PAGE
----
I fixed a few prints... But I also took apart my darkroom timer, soldered on some new spade connectors for the switch connections, made sure everything was working fine, and put it back together. More of an improvement than a fix, but hopefully it'll hold up for a few more years until I can get a really good one.
"Often moments come looking for us". - Robert Frank
"Make good art!" - Neil Gaiman
"...the heart and mind are the true lens of the camera". - Yousuf Karsh
I got fixed the supply side spool on my Kodak Tourist II fixed (after grinding too much away trying to get it to work with 120 spools). I also cleaned up an Ansco Memar that had a frozen focus. It isn't "show" quality, but it works and that's more important to me. I hate seeing old cameras that don't work or you can't find film for anymore like my 110 and 126 instamatics.
Agfa B-2 Cadet
cleaned it the other day....tested it & works fine except the small rollers the film emulsion-side goes over...rust spots seem to be damaging the film leaving spots in the negative
sanded them smooth...gonna run a test roll thru tomorrow
I took a slide cutter and added three white Christmas tree lights, a momentary switch, and a two AAA battery pack to light it up from inside so I can make even cuts on my negatives.
Replaced the tripod socket on the F2A. Noticed my MD-2 felt loose on the camera. When I was done with the roll of film, I took the drive off. Discovered that the socket had been pulled out a little bit. Just enough to seat the screw on the drive before the drive had completely mated to the baseplate. Picked up a replacement part from Camera Clinic in Shoreline, WA. Brought it home, pulled the baseplate, and swapped it. Now the camera doesn't rock sideways when it's placed on a table, and the drive fits flush against the baseplate, like it should.
APUG: F2AS x2, F, FM2n, Nikomat FTn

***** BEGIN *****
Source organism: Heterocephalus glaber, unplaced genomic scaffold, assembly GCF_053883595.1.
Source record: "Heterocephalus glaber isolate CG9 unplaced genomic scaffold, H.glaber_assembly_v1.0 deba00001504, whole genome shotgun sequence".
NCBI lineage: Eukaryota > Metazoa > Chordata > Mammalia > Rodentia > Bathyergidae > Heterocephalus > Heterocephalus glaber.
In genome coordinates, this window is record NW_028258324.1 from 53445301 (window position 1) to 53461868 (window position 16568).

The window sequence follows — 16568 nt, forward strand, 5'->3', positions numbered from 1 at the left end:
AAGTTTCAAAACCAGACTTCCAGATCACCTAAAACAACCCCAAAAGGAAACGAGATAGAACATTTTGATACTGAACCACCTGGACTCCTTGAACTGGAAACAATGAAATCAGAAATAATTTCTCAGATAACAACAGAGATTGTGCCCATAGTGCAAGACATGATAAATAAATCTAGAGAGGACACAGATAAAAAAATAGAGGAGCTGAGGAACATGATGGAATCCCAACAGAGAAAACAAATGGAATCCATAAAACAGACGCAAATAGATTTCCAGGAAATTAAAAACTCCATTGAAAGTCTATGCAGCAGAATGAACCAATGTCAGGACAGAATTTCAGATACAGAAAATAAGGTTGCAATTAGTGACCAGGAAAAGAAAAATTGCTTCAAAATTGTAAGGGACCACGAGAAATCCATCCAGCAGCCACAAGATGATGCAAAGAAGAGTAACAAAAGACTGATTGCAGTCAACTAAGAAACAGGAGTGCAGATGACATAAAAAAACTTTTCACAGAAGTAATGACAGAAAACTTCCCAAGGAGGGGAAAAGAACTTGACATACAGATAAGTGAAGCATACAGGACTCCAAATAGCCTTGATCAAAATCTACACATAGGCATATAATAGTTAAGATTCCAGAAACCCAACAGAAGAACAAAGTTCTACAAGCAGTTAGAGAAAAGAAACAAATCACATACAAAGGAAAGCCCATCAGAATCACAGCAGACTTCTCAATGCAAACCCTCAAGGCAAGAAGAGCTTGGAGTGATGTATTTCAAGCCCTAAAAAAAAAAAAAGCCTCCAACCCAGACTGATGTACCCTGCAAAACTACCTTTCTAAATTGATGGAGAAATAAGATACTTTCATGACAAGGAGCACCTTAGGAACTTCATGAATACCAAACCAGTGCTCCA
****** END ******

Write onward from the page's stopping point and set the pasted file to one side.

Nikkors: 18-70/3.5-4.5G AF-S DX (f/D200), 20/3.5 UD, 24/2.8 AI, 50/2 AI, 50/1.4 AI, 50/1.4 S, 55/2.8 Micro AIS, 85/1.8 K
- My flickr stream
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I kind of fixed the Voitlander 35mm VF I have. For some reason the mask inside went crooked, so I had to open it up and straighten it.
Those who know, shoot film
Fixed the original WLF for my Hassy : the top of the hood did not come up properly, and I had to "charge" the spring (looks like it was displaced at a moment in the past).
It looks much better than the Salyut hood I used !
Laurent "Je suis Charlie"
Thoe who don't read have no advantage over those who can't.
My APUG Blog
Linhof TechnikaV: The screw holding the spring tensioner gizmo for the drop-bed strut (with the notches) broke off, leaving my camera with only one functioning strut.
After getting some advice from an old camera repairman, I managed to extract the broken screw myself and replace it with a new one. About two hours' work, and it's good as new.
A simple thing, but I've never extracted a broken-off-screw of this nature before, it was quite tricky.
I replaced the back release on my Mamiya C-220f. I had to remove the skin from the left side to access all the screws, remove the broken plastic mechanism, and find the broken piece that was jamming the release lever in the camera body before I could install the new part. Its all back together and functions like a new one ought to. Now my daughter has a 6x6 TLR to shoot.
Today I rebuilt the leg locking device on my 11x14 & 14x17 Tripod. I designed a way to lock the legs initially that worked okay. When I was up in Yosemite last weekend I took out the 14x17 and needed to raise the tripod and one of the legs would not lock down. So, I made the cam-lock system for this tripod as well. I used this locking system on the tripod I built for the 8x20. It is a simple but very effective and relatively easy fix for the tripod. You can easily adjust the tension with the knurled nobs.
Last edited by Jim Fitzgerald; 03-31-2011 at 10:55 PM. Click to view previous post history.